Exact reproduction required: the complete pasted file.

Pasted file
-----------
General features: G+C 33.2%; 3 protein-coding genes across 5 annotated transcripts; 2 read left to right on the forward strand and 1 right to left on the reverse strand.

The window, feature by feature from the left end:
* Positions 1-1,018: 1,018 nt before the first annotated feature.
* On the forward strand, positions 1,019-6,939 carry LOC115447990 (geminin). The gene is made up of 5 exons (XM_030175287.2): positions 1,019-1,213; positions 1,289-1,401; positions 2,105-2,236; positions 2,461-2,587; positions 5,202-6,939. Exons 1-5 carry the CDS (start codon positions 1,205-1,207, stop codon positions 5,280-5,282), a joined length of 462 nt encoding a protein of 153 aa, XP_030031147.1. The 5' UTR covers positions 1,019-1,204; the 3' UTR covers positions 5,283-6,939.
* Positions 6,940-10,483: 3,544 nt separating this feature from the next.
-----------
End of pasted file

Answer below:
General features: G+C 33.2%; 3 protein-coding genes across 5 annotated transcripts; 2 read left to right on the forward strand and 1 right to left on the reverse strand.

The window, feature by feature from the left end:
* Positions 1-1,018: 1,018 nt before the first annotated feature.
* On the forward strand, positions 1,019-6,939 carry LOC115447990 (geminin). The gene is made up of 5 exons (XM_030175287.2): positions 1,019-1,213; positions 1,289-1,401; positions 2,105-2,236; positions 2,461-2,587; positions 5,202-6,939. Exons 1-5 carry the CDS (start codon positions 1,205-1,207, stop codon positions 5,280-5,282), a joined length of 462 nt encoding a protein of 153 aa, XP_030031147.1. The 5' UTR covers positions 1,019-1,204; the 3' UTR covers positions 5,283-6,939.
* Positions 6,940-10,483: 3,544 nt separating this feature from the next.